by LOLITA FARMER,
Here’s my speech at the 3rd Global Summit as President. Global Filipinos Australia & Chair, Worldwide Filipino Alliance held in the Philippines
GLAAD (Global Legal Assistance & Advocacy) or put it Right Wrong.
A challenge whose magnitude is not only mind- boggling, it is also humbling, and honestly spiritually ennobling too.
Engagement is the core of everything we do. Allow me to share our stories and experience from NSW.
We right wrong through seminars in partnership with other groups of different interests, private groups and lawyers too.
‘The View from the Filipino Community, ”Working With Communities In Collaboration With Organisations And Connecting Governments As Forces For Change’ where Filipino lawyers discussed immigration issues 457 visas, students visa, Family Law Visa and Domestic Violence, Tax and Superannuation, Buying and Selling Real Estate Properties.
This was a unique one for it was collaborative and unifying issues seen as forces of change by connecting with governments and organisations Visa 457 Linda Geronimo Santos explained and clarified issues on the raging 457 matters. Timely too as some Filipinos were having problems such as being exploited ,. Some in danger of not being able to get a permanent visa.
Family law and domestic violence another topic relevant to the Filipinos resource person was Virginia Odtojan The Philippine Consulate inspired by the seminar and positive interest and participation decided to hold one at the Consulate office where the resource speaker was invited.
Jessie Icao a GFA Board Director & WFA member enlightened those in the seminars on the requirements to get students visa. Interesting too for many Filipino Australians sponsor family relations to study in the country a stepping stone to get a visa for permanent stay.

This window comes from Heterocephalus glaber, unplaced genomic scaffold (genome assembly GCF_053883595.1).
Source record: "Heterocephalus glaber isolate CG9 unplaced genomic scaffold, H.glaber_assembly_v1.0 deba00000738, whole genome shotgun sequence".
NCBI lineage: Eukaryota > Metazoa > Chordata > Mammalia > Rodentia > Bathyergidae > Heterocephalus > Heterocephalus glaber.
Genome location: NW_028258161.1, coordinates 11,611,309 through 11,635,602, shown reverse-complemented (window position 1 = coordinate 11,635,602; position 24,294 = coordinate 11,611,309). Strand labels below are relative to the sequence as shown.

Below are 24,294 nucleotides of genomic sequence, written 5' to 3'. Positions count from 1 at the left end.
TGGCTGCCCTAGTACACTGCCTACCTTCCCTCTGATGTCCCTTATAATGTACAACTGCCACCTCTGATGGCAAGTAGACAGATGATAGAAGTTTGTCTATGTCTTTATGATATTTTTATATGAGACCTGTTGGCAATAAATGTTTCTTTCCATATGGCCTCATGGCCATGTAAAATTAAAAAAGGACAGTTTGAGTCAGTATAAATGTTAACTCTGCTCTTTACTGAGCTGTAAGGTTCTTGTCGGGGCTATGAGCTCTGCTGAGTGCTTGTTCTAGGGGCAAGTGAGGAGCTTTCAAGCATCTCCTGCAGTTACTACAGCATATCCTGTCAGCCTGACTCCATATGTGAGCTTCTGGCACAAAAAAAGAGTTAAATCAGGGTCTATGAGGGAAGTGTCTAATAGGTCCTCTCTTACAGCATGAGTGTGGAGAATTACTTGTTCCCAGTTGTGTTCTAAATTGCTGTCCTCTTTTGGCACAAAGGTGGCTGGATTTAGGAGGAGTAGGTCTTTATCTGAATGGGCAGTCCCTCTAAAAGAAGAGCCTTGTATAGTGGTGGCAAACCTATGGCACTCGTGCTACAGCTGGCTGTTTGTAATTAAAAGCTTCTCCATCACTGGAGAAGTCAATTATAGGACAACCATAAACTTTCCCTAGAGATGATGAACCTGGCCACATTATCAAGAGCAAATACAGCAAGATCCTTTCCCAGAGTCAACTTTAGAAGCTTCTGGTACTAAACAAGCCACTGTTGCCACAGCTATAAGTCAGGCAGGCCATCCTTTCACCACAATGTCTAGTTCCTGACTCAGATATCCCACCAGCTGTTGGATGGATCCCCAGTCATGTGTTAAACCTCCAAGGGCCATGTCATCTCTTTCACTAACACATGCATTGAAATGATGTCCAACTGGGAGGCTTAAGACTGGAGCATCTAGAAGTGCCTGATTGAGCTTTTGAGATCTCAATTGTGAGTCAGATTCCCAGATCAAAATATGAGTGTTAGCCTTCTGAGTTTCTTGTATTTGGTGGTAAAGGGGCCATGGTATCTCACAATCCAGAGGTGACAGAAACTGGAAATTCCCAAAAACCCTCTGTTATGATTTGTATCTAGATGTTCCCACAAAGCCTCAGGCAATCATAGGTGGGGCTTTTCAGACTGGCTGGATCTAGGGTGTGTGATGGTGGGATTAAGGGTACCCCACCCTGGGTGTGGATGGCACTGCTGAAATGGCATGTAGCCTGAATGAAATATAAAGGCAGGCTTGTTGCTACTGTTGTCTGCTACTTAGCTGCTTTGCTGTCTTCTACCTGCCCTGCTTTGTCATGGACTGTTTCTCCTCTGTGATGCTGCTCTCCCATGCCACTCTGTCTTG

As for tax and superannuation Leo Ceniza explained the new tax breaks and superannuation laws.
Project Hope (Pag-asa) Filipino Youth Australian Symposium
A dynamic partnership between a public government education high school Rooty Hill High School ,local council where most Filipinos have called it their home, Blacktown City Council, a state government agency whose task was to look after the migrants welfare, Community Relations Commission and a non-profit organisation, Global Filipinos Australia formed a strategic alliance to combat problems arising from students gangs.
Factors for the success were willingness of the school administration to make it compulsory for students of Filipino descent accompanied by teachers to attend Pag-asa in lieu of their daily classes. Blacktown City Council and Multicultural NSW (formerly known as Community Relations Commission) support and other groups including businesses.
Free Legal Advice
Statistics from other states are few for there is no register of lawyers practicing in other states that provide pro bono services. Such a register would be of great help to embassies and consulates and other government departments when Filipino nationals need legal assistance.
And how does GLAAD come in to employed solicitors and privately practicing lawyers . Countless ways I would say such as legal counselling, information on new laws that recently come into effect and legal advisers to organisations .
Migrants Rights and Welfare Global Filipinos Australia and other organisations joined forces together in sending a submission to the federal Attorney- General when a proposal to amend the Racial Discrimination Act by deleting 18C. Our submission ‘Hands- Off to Section 18C Effective. Inspiring too.